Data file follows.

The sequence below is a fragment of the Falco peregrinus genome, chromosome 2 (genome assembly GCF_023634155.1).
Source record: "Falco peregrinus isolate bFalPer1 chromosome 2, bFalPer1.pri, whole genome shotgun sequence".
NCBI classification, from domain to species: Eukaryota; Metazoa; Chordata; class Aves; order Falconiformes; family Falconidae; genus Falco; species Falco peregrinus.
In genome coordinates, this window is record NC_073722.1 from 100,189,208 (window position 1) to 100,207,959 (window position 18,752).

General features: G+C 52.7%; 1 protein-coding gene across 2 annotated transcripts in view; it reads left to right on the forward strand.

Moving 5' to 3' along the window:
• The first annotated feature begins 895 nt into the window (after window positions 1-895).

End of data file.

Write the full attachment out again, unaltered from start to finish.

The sequence below is a fragment of the Falco peregrinus genome, chromosome 2 (genome assembly GCF_023634155.1).
Source record: "Falco peregrinus isolate bFalPer1 chromosome 2, bFalPer1.pri, whole genome shotgun sequence".
NCBI classification, from domain to species: Eukaryota; Metazoa; Chordata; class Aves; order Falconiformes; family Falconidae; genus Falco; species Falco peregrinus.
In genome coordinates, this window is record NC_073722.1 from 100,189,208 (window position 1) to 100,207,959 (window position 18,752).

General features: G+C 52.7%; 1 protein-coding gene across 2 annotated transcripts in view; it reads left to right on the forward strand.

Moving 5' to 3' along the window:
• The first annotated feature begins 895 nt into the window (after window positions 1-895).